Michael Bolton: There was nothing wrong with it… until I was about 12 years old and that no-talent ass clown became famous and started winning Grammys.
    Samir: Hmm… well why don’t you just go by Mike instead of Michael?
    Michael Bolton: No way. Why should I change? He’s the one who sucks.

  18. formergr says:

    Didn’t Google’s purchase of YouTube lead to their big purge of clips that might be considered copyrighted? So how are they the ones suing now to relax those restrictions?

  19. Kaien says:

    I find this a bit ironic that microsoft is on both sides now…
    They want stronger copyright laws + their Vista innate DRM is a bitch…, and now they are suddently collaborating with Google to make something against their movements?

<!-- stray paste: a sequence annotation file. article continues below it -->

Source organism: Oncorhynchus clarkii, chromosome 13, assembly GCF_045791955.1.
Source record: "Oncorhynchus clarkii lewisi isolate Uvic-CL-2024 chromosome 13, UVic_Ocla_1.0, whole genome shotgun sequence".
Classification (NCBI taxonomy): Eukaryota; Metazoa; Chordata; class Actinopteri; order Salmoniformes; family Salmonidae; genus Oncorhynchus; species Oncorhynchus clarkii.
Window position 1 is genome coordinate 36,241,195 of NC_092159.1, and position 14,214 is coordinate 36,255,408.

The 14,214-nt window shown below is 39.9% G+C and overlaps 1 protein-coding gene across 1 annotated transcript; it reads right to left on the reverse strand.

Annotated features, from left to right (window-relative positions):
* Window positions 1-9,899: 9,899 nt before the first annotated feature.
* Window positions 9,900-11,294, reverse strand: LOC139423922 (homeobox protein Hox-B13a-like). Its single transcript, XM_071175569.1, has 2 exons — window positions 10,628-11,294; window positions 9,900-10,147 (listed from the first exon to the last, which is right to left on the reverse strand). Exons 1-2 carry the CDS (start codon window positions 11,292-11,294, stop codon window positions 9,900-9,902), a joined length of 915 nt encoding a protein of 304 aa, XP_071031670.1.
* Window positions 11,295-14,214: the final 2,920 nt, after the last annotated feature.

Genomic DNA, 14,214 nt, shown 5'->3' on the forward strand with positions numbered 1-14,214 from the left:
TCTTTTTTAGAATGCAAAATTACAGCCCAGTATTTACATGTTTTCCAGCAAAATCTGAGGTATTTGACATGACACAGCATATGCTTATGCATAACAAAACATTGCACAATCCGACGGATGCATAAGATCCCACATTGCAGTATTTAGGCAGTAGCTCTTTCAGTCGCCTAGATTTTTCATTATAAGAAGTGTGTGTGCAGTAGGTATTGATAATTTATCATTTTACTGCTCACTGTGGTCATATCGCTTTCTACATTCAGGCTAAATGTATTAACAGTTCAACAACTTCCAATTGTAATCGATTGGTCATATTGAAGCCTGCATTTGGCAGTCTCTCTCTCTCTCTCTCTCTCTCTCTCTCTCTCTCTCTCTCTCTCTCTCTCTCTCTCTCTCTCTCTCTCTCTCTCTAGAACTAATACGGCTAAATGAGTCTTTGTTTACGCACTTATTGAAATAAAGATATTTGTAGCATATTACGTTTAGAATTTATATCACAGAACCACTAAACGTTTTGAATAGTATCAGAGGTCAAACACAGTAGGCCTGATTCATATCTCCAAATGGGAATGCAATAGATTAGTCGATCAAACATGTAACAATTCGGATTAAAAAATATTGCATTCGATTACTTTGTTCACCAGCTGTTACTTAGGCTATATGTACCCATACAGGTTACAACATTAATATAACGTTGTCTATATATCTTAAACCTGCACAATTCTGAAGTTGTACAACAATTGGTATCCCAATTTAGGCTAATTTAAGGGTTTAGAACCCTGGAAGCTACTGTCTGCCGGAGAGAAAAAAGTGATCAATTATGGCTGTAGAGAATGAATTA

Then again, I guess I can believe it, since they aren’t like Viacom and trying to take down tons of youtube videos each day.

    The info with the names being trademarked is a good read. :3 Thanks for the info fellow commenters.

  20. Trai_Dep says:

    Geez, I guess Google’s “Do No Evil” is making Microsoft – if not good – a bit more cuddly of an evil, jack-booted monopolist.

    Must. Stop. Typing. Cognitive. Dissonance. Melting. My. Synapses…

  21. WNW says:

    @cde: Place name VS person’s name.